Lisa Newmark Retires

Lisa Newmark Retires

Professor Lisa Newmark has retired from Mason after fourteen years of distinguished service to the Department of Criminology, Law and Society (CLS). Lisa joined the department as a term assistant professor in 2007 and retired as a term full professor (the department’s first). She taught courses on victimization and research methods, and led both the CLS Honors Seminar and the capstone course in Criminology, Law and Society.

Because of her excellent performance, she was appointed to the position of Undergraduate Program Director in 2009. In this role, she was instrumental to the department’s growth and success. Under her leadership, the number of CLS undergraduate majors, bachelor’s degrees awarded, courses taught, and undergraduate course enrollments all more than doubled. Here are just a few of the accomplishments on her “watch.”

  • CLS grew from 491 undergraduate majors in fall 2009 to 1236 majors in fall 2021.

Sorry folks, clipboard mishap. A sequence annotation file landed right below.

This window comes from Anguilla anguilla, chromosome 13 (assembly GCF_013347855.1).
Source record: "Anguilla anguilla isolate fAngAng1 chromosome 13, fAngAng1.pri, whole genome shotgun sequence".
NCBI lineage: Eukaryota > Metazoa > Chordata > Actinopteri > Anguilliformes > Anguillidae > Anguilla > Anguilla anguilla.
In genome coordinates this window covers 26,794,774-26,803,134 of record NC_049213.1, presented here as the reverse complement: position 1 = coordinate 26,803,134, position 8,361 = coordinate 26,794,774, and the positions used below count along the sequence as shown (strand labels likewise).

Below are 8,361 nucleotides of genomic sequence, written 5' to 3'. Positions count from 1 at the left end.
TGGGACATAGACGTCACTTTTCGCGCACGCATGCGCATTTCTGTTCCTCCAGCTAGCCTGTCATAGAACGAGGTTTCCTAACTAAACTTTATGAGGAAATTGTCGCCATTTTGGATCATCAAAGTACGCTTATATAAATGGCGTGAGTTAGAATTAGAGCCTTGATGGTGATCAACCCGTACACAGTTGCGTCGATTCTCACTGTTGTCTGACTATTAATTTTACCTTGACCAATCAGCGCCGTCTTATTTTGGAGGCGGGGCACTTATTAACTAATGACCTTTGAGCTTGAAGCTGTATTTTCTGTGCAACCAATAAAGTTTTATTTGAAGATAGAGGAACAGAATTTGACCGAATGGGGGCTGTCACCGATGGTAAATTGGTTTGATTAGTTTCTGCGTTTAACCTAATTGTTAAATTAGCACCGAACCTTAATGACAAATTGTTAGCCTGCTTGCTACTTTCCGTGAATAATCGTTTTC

• CLS graduated 163 students with bachelor’s degrees in 2009-2010, compared with around 363 in the class of 2021 (the third largest major in the university).
  • CLS offered 30 undergraduate courses in fall 2009; in fall 2021, the department offered about 100 undergraduate courses.
  • CLS employed one academic advisor in 2009; today there are four.

Lisa also played a central role in CLS program development. This included the creation of the B.A. degree, and revisions to the requirements for the B.S. degree (replacing the skills category with an internship or minor requirement). She also supported the implementation of the department’s minor in Intelligence Studies, which is now one of the largest in CHSS.

Before joining the faculty at George Mason University, Lisa was a Senior Research Associate in the Justice Policy Center of the Urban Institute. Over her career she developed extensive experience in applied research, program and policy development and evaluation, and direct services for a broad range of crime victims, including victims of sexual assault, human trafficking, prison rape, and homicide.

Many of her colleagues have commented on Lisa’s clear-headed and fair-minded leadership style, her mordant wit, and her generosity toward others. She leaves an impressive legacy as a friend and colleague. We will miss her presence in the department, and wish her a healthy and happy retirement.